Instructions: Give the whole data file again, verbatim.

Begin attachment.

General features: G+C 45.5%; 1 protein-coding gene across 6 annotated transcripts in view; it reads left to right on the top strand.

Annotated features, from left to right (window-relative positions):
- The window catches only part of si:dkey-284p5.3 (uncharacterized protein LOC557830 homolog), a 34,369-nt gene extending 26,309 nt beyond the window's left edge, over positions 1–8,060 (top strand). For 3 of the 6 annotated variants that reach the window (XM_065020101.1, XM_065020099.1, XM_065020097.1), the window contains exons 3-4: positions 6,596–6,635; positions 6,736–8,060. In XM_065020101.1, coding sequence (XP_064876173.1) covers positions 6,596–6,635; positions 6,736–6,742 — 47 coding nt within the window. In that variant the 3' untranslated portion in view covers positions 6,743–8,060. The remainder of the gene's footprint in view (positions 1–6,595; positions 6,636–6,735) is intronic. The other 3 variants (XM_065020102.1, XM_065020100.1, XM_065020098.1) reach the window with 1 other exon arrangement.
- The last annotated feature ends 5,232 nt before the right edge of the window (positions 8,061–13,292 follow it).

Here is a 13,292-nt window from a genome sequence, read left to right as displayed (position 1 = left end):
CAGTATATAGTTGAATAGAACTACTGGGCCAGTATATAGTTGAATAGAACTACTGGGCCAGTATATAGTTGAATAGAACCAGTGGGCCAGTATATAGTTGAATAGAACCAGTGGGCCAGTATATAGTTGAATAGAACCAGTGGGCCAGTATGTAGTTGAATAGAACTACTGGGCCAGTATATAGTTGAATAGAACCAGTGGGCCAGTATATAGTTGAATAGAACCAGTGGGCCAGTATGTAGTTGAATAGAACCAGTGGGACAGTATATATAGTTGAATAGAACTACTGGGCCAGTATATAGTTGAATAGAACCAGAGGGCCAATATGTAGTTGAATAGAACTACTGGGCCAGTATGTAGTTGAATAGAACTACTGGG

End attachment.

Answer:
General features: G+C 45.5%; 1 protein-coding gene across 6 annotated transcripts in view; it reads left to right on the top strand.

Annotated features, from left to right (window-relative positions):
- The window catches only part of si:dkey-284p5.3 (uncharacterized protein LOC557830 homolog), a 34,369-nt gene extending 26,309 nt beyond the window's left edge, over positions 1–8,060 (top strand). For 3 of the 6 annotated variants that reach the window (XM_065020101.1, XM_065020099.1, XM_065020097.1), the window contains exons 3-4: positions 6,596–6,635; positions 6,736–8,060. In XM_065020101.1, coding sequence (XP_064876173.1) covers positions 6,596–6,635; positions 6,736–6,742 — 47 coding nt within the window. In that variant the 3' untranslated portion in view covers positions 6,743–8,060. The remainder of the gene's footprint in view (positions 1–6,595; positions 6,636–6,735) is intronic. The other 3 variants (XM_065020102.1, XM_065020100.1, XM_065020098.1) reach the window with 1 other exon arrangement.
- The last annotated feature ends 5,232 nt before the right edge of the window (positions 8,061–13,292 follow it).

Here is a 13,292-nt window from a genome sequence, read left to right as displayed (position 1 = left end):
CAGTATATAGTTGAATAGAACTACTGGGCCAGTATATAGTTGAATAGAACTACTGGGCCAGTATATAGTTGAATAGAACCAGTGGGCCAGTATATAGTTGAATAGAACCAGTGGGCCAGTATATAGTTGAATAGAACCAGTGGGCCAGTATGTAGTTGAATAGAACTACTGGGCCAGTATATAGTTGAATAGAACCAGTGGGCCAGTATATAGTTGAATAGAACCAGTGGGCCAGTATGTAGTTGAATAGAACCAGTGGGACAGTATATATAGTTGAATAGAACTACTGGGCCAGTATATAGTTGAATAGAACCAGAGGGCCAATATGTAGTTGAATAGAACTACTGGGCCAGTATGTAGTTGAATAGAACTACTGGG